Why you should care
Because not everyone is buying rosy economic predictions.
Gregory Daco is chief U.S. economist at Oxford Economics.
With U.S. tax code changes pending, 2018 is supposed to ring in a year of renewed economic development, or so we’re told. So will the economy hit 3 percent growth in 2018? Maybe, but a 4 or 5 percent advance is out of reach. Here’s why …
Business investment and exports will be stronger engines of growth, but consumer spending trends are increasingly reflecting a maturing economy. Meanwhile, elevated stock market valuations pose a significant risk.
So, politically speaking, Trump will deliver on his fiscal stimulus promises, but his administration will also fall short on promises for growth. As a result, we may see a more pronounced lean toward protectionist policies throughout 2018, which would hurt trade and economic activity in the long run. On the Federal Reserve front, a more hawkish Federal Open Market Committee will deliver three rate hikes, despite core inflation remaining below the 2 percent objective, and further tightening could create an adverse surprise for markets.
The economy will continue to rotate away from consumer spending as the sole engine of growth, with business investment and exports becoming greater drivers. Strong global demand, along with increased policy and demand certainty, will allow business investment and exports, which jointly represent about a third of the economy, to contribute over 1 percentage point to real GDP growth for the first time in four years. Household outlays, which represent about 70 percent of the economy, should add close to 2 percentage points so that it won’t take much to reach the symbolic 3 percent growth mark.
Yet there is an important downside risk from the recent “savings dip.” Since early 2016, real consumer outlays have continually outpaced real income gains, leading to a significant decline in the personal savings rate — reaching a decade low of only 3 percent in September. The 3 percentage point drop from 6 percent at the start of 2016 can be explained by a combination of factors including still-modest wage growth, moderating credit growth and rising stock prices. And, while it is nearly impossible to distinguish the dominating factor, it appears that the massive 35 percent gain in stock prices since the start of 2016 has been an important driver leading to a $10 trillion increase in household net worth.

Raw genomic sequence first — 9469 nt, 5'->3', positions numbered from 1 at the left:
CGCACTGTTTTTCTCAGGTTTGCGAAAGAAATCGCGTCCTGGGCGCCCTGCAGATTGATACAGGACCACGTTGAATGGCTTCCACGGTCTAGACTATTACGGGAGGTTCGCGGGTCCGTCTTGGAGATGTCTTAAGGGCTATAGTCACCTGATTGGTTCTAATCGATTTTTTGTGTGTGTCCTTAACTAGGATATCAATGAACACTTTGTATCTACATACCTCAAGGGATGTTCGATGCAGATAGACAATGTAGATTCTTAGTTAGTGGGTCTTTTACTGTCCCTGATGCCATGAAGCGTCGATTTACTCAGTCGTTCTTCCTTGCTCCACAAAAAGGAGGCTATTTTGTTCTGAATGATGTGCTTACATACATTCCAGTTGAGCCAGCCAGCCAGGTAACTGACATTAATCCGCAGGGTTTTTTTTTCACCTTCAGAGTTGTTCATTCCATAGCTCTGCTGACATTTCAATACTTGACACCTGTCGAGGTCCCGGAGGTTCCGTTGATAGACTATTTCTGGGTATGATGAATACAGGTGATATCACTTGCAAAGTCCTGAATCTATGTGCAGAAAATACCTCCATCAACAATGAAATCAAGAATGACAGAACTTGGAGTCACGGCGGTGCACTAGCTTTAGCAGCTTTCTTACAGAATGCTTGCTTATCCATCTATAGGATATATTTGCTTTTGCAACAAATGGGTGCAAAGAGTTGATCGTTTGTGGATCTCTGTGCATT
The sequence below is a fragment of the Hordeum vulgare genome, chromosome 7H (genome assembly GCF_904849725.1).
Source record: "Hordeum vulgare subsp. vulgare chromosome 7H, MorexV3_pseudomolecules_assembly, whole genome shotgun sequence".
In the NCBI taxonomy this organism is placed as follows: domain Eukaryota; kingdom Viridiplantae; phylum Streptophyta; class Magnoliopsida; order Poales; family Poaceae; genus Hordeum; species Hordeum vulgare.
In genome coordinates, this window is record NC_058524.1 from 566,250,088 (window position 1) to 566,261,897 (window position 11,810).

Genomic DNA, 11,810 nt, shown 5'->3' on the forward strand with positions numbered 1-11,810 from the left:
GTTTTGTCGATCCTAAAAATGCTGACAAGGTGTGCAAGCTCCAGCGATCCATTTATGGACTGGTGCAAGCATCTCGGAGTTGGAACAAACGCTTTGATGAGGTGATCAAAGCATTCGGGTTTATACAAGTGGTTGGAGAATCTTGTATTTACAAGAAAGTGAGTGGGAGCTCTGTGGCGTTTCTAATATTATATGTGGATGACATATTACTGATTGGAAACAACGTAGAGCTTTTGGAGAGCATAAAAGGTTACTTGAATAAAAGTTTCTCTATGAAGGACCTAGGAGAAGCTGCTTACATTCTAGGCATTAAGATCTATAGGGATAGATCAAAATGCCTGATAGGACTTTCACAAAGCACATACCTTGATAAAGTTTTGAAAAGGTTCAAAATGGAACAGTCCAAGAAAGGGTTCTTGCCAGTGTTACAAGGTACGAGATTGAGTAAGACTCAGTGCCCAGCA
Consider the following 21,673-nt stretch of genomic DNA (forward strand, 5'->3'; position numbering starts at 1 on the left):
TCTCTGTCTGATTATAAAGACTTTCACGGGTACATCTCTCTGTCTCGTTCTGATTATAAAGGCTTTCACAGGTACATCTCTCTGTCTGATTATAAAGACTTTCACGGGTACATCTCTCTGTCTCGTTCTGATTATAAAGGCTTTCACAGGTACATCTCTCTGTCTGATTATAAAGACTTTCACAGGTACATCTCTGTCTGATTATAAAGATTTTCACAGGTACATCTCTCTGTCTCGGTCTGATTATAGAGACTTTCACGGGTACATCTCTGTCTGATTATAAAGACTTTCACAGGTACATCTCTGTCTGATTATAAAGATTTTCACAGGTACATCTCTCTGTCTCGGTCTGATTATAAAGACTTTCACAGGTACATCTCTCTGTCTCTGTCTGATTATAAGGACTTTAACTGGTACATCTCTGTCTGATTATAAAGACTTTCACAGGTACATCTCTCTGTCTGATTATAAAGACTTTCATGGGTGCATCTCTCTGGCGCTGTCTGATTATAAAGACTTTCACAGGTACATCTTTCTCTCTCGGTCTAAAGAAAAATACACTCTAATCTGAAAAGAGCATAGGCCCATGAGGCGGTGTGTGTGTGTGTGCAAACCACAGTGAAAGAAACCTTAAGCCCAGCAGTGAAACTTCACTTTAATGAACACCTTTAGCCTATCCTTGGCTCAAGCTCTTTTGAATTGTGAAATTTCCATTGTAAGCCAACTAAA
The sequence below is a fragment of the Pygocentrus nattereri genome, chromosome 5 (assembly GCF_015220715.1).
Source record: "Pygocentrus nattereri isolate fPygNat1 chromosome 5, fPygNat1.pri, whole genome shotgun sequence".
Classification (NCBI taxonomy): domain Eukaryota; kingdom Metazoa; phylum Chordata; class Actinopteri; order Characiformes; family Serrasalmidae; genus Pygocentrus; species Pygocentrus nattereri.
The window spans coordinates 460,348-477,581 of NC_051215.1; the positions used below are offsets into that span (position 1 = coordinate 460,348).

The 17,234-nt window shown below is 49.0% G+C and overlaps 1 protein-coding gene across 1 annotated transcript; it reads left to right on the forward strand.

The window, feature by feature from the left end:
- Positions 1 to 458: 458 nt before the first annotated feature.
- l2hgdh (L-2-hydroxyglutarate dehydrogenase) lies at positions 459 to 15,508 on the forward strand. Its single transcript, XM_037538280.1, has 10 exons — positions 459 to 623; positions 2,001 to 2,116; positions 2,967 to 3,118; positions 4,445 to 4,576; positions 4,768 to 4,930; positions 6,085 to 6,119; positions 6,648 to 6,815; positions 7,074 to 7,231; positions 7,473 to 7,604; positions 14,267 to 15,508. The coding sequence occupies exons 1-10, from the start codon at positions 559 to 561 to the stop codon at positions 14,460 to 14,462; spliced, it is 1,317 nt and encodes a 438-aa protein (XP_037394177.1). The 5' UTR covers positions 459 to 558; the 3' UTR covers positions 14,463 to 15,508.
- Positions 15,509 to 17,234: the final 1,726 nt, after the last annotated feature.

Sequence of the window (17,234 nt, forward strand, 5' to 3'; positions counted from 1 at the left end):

Why worry? Well, if income growth remains sluggish and total spending is increasingly supported by high-income earners and elevated stock market valuations, then a stock market correction could lead to a significant negative effect on consumer outlays, business activity and, in turn, the overall economy. Indeed, a negative wealth effect would mean reduced spending by high-income households, while a negative confidence effect would limit spending across all middle- and low-income families.
On the policy front, the administration has managed to deliver on its pro-growth initiatives, with passage of a $1.5 trillion fiscal stimulus package. Lower individual income tax rates across the seven tax brackets, a doubling of standard deductions and an increase in the child tax credit should lift disposable income growth in 2018 and support firmer consumer outlays. But note that tax reductions will be quite regressive, with about 50 percent of the household tax cuts going to the top 5 percent of income earners and 20 percent going to the top 1 percent of income earners in the first year. Since only a third of the tax cuts would go to the bottom four quintiles of income earners, the average fiscal multiplier on income tax cuts would be only 0.30 — in other words, for every tax cut dollar, the boost to the economy will be just 30 cents.
On the corporate side, the tax package assumes a reduction in the statutory tax rate from 35 to 21 percent, a repeal of the corporate alternative minimum tax and a five-year increase in expensing allowances for capital equipment (i.e., 100 percent bonus depreciation). These measures should lift business investment growth to its fastest pace in over four years, up to the 6 to 8 percent range.
A lot is changing at the Federal Reserve. Chair Janet Yellen will be replaced by Jerome Powell. Randal Quarles (nominated by Trump) and Lael Brainard (an Obama nominee) could be joined by Marvin Goodfriend, who was recently nominated by Trump, but this would still leave three empty seats on the Board of Governors. Further, the changing of the guard among voting regional Fed presidents will tilt the FOMC toward a moderately more hawkish stance with two hawks, two moderates and one dove in 2018.
With the economy currently close to potential and limited supply-side benefits to the tax cut package, expansionary fiscal policy will lead to modest inflationary pressures. Given the Fed has effectively lowered the inflation bar for future rate hikes, even a modest rise in inflation from 2017 is likely to lead to further rate hikes. And, since the Fed managed to raise rates three times in 2017 without any major market disruption, it is very likely that we will see at least another three rate increases in 2018. With markets only pricing in two rate hikes next year, however, three or more hikes could potentially prove disruptive for stock prices — another risk for the U.S. economy.
In short, while the $1.5 trillion Tax Cuts and Jobs Act will push the U.S. economy toward 3 percent growth in 2018, we should not discount the risks emanating from a potential stock price correction, a more hawkish Fed or more protectionist trade policies.